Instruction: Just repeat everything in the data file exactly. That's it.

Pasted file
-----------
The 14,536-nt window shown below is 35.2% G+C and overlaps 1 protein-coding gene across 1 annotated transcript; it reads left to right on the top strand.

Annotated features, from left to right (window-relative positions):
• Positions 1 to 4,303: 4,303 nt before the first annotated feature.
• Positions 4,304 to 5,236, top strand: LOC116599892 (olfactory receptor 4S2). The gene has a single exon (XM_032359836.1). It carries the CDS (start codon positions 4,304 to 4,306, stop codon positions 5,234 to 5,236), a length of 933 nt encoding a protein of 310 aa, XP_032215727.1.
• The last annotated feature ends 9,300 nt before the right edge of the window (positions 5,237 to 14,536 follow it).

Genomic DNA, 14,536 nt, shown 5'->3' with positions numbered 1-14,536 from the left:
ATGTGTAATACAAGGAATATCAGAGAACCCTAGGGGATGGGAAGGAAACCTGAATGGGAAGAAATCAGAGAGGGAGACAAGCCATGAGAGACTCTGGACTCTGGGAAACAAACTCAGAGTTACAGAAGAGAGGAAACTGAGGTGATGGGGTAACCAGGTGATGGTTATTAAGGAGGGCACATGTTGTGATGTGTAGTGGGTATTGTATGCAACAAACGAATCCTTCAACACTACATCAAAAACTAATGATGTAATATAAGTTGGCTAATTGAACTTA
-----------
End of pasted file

The 14,536-nt window shown below is 35.2% G+C and overlaps 1 protein-coding gene across 1 annotated transcript; it reads left to right on the top strand.

Annotated features, from left to right (window-relative positions):
• Positions 1 to 4,303: 4,303 nt before the first annotated feature.
• Positions 4,304 to 5,236, top strand: LOC116599892 (olfactory receptor 4S2). The gene has a single exon (XM_032359836.1). It carries the CDS (start codon positions 4,304 to 4,306, stop codon positions 5,234 to 5,236), a length of 933 nt encoding a protein of 310 aa, XP_032215727.1.
• The last annotated feature ends 9,300 nt before the right edge of the window (positions 5,237 to 14,536 follow it).

Genomic DNA, 14,536 nt, shown 5'->3' with positions numbered 1-14,536 from the left:
ATGTGTAATACAAGGAATATCAGAGAACCCTAGGGGATGGGAAGGAAACCTGAATGGGAAGAAATCAGAGAGGGAGACAAGCCATGAGAGACTCTGGACTCTGGGAAACAAACTCAGAGTTACAGAAGAGAGGAAACTGAGGTGATGGGGTAACCAGGTGATGGTTATTAAGGAGGGCACATGTTGTGATGTGTAGTGGGTATTGTATGCAACAAACGAATCCTTCAACACTACATCAAAAACTAATGATGTAATATAAGTTGGCTAATTGAACTTA